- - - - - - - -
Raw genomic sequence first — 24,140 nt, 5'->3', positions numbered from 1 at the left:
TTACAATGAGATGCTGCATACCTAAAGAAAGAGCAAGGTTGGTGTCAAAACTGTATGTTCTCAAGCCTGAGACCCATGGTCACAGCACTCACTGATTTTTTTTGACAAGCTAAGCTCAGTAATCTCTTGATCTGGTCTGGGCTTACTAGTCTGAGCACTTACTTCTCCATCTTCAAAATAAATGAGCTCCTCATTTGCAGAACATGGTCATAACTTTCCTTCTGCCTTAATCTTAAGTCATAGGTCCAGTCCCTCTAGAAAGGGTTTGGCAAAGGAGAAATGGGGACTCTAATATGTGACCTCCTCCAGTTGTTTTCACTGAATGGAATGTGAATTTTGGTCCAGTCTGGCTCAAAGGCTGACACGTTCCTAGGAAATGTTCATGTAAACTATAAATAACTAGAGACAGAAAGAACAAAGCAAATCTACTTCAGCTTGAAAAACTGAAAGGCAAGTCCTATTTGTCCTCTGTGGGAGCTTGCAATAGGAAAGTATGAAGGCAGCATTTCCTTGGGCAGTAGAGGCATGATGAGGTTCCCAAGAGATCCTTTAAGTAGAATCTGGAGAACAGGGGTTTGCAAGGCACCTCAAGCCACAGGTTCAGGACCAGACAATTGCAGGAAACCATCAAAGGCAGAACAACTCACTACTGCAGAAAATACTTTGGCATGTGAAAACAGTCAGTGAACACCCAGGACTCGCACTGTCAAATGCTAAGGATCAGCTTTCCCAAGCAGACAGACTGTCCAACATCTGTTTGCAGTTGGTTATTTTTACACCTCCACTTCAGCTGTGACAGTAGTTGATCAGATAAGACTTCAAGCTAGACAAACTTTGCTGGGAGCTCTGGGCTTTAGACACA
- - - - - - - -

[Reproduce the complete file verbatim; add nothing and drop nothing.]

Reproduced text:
Raw genomic sequence first — 24,140 nt, 5'->3', positions numbered from 1 at the left:
TTACAATGAGATGCTGCATACCTAAAGAAAGAGCAAGGTTGGTGTCAAAACTGTATGTTCTCAAGCCTGAGACCCATGGTCACAGCACTCACTGATTTTTTTTGACAAGCTAAGCTCAGTAATCTCTTGATCTGGTCTGGGCTTACTAGTCTGAGCACTTACTTCTCCATCTTCAAAATAAATGAGCTCCTCATTTGCAGAACATGGTCATAACTTTCCTTCTGCCTTAATCTTAAGTCATAGGTCCAGTCCCTCTAGAAAGGGTTTGGCAAAGGAGAAATGGGGACTCTAATATGTGACCTCCTCCAGTTGTTTTCACTGAATGGAATGTGAATTTTGGTCCAGTCTGGCTCAAAGGCTGACACGTTCCTAGGAAATGTTCATGTAAACTATAAATAACTAGAGACAGAAAGAACAAAGCAAATCTACTTCAGCTTGAAAAACTGAAAGGCAAGTCCTATTTGTCCTCTGTGGGAGCTTGCAATAGGAAAGTATGAAGGCAGCATTTCCTTGGGCAGTAGAGGCATGATGAGGTTCCCAAGAGATCCTTTAAGTAGAATCTGGAGAACAGGGGTTTGCAAGGCACCTCAAGCCACAGGTTCAGGACCAGACAATTGCAGGAAACCATCAAAGGCAGAACAACTCACTACTGCAGAAAATACTTTGGCATGTGAAAACAGTCAGTGAACACCCAGGACTCGCACTGTCAAATGCTAAGGATCAGCTTTCCCAAGCAGACAGACTGTCCAACATCTGTTTGCAGTTGGTTATTTTTACACCTCCACTTCAGCTGTGACAGTAGTTGATCAGATAAGACTTCAAGCTAGACAAACTTTGCTGGGAGCTCTGGGCTTTAGACACA